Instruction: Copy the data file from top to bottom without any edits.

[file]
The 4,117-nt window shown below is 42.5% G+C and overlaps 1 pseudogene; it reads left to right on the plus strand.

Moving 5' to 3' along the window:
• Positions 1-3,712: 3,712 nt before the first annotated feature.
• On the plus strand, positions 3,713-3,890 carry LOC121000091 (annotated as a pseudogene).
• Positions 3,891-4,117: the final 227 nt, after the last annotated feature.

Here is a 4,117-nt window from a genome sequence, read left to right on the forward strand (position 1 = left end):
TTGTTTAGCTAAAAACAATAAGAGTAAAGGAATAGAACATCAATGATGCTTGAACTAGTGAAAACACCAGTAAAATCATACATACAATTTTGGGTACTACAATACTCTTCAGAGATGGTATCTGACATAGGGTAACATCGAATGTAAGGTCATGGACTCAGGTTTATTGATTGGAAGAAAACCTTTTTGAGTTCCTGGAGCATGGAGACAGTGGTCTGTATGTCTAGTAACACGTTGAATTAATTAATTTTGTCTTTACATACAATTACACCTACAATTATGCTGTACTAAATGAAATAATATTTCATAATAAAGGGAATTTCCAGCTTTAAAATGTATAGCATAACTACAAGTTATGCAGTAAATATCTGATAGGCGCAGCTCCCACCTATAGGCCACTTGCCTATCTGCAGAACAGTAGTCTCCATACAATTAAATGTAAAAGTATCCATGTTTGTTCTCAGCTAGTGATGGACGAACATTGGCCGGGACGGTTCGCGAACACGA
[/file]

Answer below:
The 4,117-nt window shown below is 42.5% G+C and overlaps 1 pseudogene; it reads left to right on the plus strand.

Moving 5' to 3' along the window:
• Positions 1-3,712: 3,712 nt before the first annotated feature.
• On the plus strand, positions 3,713-3,890 carry LOC121000091 (annotated as a pseudogene).
• Positions 3,891-4,117: the final 227 nt, after the last annotated feature.

Here is a 4,117-nt window from a genome sequence, read left to right on the forward strand (position 1 = left end):
TTGTTTAGCTAAAAACAATAAGAGTAAAGGAATAGAACATCAATGATGCTTGAACTAGTGAAAACACCAGTAAAATCATACATACAATTTTGGGTACTACAATACTCTTCAGAGATGGTATCTGACATAGGGTAACATCGAATGTAAGGTCATGGACTCAGGTTTATTGATTGGAAGAAAACCTTTTTGAGTTCCTGGAGCATGGAGACAGTGGTCTGTATGTCTAGTAACACGTTGAATTAATTAATTTTGTCTTTACATACAATTACACCTACAATTATGCTGTACTAAATGAAATAATATTTCATAATAAAGGGAATTTCCAGCTTTAAAATGTATAGCATAACTACAAGTTATGCAGTAAATATCTGATAGGCGCAGCTCCCACCTATAGGCCACTTGCCTATCTGCAGAACAGTAGTCTCCATACAATTAAATGTAAAAGTATCCATGTTTGTTCTCAGCTAGTGATGGACGAACATTGGCCGGGACGGTTCGCGAACACGA